Sid Levine

By John Paul Jarvis

I took over a lens and camera distributor in Montreal in the late ’70s to transform it into a subsidiary of a multinational company with head office in Santa Monica. Sid Levine was the obdurate Operations Manager.

Montreal was morphing into a business backwater after the 1976 election of a separatist government in Quebec. Quebec was forfeiting its intercontinental cachet and the future for foreign ownership was tenuous.

My mission was to revive this sleeper and transform it into the realm of current business practices, of course, profitably.

A tall order, but being young and ambitious I didn’t see any reason why not. The employees presented some ‘challenges’ to use the business vernacular of that era, compounded by the fact that the operation was not computerized. All of the information that should have been resident in a CPU was in Sid Levine’s head. As Operations Manager he had no back up and typed all orders on a vintage 1948 Underwood. Sid was twice my age, the brother in-law of the previous owner and inured in his ways. We were as different as chalk and cheese.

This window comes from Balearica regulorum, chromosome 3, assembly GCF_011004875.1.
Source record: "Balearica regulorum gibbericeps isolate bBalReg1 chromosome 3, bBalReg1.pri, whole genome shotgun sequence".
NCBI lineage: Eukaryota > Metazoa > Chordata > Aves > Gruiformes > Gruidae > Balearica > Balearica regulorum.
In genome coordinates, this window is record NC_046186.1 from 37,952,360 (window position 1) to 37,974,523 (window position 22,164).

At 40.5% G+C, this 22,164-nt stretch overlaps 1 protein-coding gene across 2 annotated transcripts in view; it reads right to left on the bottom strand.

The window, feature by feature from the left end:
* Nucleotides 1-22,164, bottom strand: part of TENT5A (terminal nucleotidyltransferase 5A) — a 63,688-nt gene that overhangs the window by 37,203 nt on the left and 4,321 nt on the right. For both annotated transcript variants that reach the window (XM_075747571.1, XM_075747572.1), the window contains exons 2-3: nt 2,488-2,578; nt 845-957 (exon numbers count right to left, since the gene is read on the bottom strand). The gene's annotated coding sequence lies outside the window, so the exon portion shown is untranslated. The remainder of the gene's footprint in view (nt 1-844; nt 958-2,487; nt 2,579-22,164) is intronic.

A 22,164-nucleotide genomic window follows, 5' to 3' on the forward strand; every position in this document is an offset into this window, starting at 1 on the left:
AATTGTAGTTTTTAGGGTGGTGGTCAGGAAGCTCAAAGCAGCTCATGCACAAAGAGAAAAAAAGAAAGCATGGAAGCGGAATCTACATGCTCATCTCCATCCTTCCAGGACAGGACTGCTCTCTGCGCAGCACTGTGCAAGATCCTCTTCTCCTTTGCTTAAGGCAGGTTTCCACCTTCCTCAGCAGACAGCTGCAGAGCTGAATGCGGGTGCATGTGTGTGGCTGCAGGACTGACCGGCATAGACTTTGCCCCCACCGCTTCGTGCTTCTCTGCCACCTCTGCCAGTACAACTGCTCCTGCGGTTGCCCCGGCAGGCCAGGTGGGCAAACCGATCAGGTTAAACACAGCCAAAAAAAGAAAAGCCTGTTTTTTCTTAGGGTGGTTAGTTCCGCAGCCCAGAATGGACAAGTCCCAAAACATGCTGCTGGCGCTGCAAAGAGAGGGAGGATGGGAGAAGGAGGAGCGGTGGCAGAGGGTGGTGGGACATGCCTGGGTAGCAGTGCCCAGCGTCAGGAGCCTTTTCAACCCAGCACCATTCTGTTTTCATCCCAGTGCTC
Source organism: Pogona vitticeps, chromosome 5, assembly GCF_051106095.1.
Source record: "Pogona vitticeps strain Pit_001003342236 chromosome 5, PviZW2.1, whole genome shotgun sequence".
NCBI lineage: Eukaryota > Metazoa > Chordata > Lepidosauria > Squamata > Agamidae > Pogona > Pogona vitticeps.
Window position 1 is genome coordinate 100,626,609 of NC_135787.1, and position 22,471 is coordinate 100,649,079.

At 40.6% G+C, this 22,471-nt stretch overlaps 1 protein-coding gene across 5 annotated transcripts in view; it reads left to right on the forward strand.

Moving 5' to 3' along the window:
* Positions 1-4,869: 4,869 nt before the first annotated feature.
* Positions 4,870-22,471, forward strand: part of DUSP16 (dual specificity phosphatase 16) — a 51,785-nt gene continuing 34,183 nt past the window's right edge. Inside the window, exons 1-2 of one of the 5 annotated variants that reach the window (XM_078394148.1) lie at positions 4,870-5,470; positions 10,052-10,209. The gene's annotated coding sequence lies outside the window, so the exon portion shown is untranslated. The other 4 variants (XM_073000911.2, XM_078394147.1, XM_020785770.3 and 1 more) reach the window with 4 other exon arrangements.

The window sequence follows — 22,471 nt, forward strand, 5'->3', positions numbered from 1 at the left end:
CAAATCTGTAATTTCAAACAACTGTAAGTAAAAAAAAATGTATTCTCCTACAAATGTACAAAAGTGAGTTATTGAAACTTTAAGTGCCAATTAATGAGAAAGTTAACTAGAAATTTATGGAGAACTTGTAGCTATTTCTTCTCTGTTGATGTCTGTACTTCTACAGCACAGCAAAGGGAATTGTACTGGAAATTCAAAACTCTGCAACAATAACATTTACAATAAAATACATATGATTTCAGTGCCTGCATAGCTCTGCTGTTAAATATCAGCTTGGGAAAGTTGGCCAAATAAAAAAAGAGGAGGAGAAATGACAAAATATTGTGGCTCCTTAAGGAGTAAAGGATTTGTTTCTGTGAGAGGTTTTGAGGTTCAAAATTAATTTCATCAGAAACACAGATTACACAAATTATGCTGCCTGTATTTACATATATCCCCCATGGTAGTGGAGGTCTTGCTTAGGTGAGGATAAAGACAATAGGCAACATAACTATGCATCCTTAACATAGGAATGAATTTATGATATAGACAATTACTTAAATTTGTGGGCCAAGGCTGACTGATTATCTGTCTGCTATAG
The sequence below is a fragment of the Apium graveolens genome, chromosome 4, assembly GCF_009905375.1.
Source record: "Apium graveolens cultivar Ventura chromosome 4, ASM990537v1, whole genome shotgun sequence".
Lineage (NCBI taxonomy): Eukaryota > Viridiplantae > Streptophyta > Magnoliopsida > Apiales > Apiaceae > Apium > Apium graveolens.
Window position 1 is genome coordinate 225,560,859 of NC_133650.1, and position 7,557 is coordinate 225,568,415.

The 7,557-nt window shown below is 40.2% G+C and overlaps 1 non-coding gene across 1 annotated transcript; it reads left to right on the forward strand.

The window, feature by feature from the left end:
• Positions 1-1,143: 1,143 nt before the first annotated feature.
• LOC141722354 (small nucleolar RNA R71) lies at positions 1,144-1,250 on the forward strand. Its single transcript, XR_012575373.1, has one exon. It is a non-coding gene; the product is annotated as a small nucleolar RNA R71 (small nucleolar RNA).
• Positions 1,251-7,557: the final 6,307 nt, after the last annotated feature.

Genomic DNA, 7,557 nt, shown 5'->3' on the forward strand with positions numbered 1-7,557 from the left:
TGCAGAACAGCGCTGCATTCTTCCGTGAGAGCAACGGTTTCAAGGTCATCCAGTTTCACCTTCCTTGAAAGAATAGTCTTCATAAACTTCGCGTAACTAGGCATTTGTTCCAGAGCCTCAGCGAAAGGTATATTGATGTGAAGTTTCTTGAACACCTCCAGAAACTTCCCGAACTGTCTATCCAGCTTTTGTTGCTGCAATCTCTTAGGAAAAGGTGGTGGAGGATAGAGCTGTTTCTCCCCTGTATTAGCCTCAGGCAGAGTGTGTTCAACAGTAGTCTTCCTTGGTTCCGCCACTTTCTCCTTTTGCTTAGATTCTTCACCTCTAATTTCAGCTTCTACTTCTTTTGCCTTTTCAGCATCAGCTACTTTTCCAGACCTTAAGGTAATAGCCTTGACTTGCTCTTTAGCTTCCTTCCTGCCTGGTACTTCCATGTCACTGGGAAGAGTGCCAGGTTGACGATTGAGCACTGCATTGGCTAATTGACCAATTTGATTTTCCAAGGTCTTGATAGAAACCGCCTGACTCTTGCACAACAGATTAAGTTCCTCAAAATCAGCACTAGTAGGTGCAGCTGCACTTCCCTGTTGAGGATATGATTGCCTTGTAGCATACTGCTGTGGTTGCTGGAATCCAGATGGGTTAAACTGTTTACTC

Sid’s desk was festooned with heaps of paper, orders, letters of credit, inventory reports, receiving documents, product allocations, all pertaining to the operation of the company. If you asked him for a specific document he could place his hands on it instantly, but they were just piles of paper to anyone else. I determined quickly the key to the transformation was Mr. Levine.

Sid worked Saturdays and I contacted his wife and had her pack a dummy lunch and invited him to an afternoon Expos game. Sid was so adroit with figures, he could calculate the batting averages for each player while at the plate. Our mutual love of baseball was evident, enjoying a great afternoon with beer and ‘chien chaud’ as hot dogs are referred in Montreal. He kept asking “why are you doing this?” Because it’s Saturday, Sid.

He was anxious about his bonus with the ownership changes and I said, “don’t worry, you’ll get it,” to which he responded, “will you guarantee that”? I did. He reluctantly developed trust.

The company prospered beyond expectation and my plans to move the operation to Toronto came into effect with Sid graciously retiring, with all bonuses paid and recognition as a key employee.

The first year after the move the national sales meeting was at the Four Seasons in Toronto and we minted a new award for the top sales person, the “Sid Levine Award” with Sid’s old Underwood as the trophy.

We flew Sid and his wife in to do the inaugural presentation and he pointed out that “that machine had created more orders than all of the sales team combined.” He was right.





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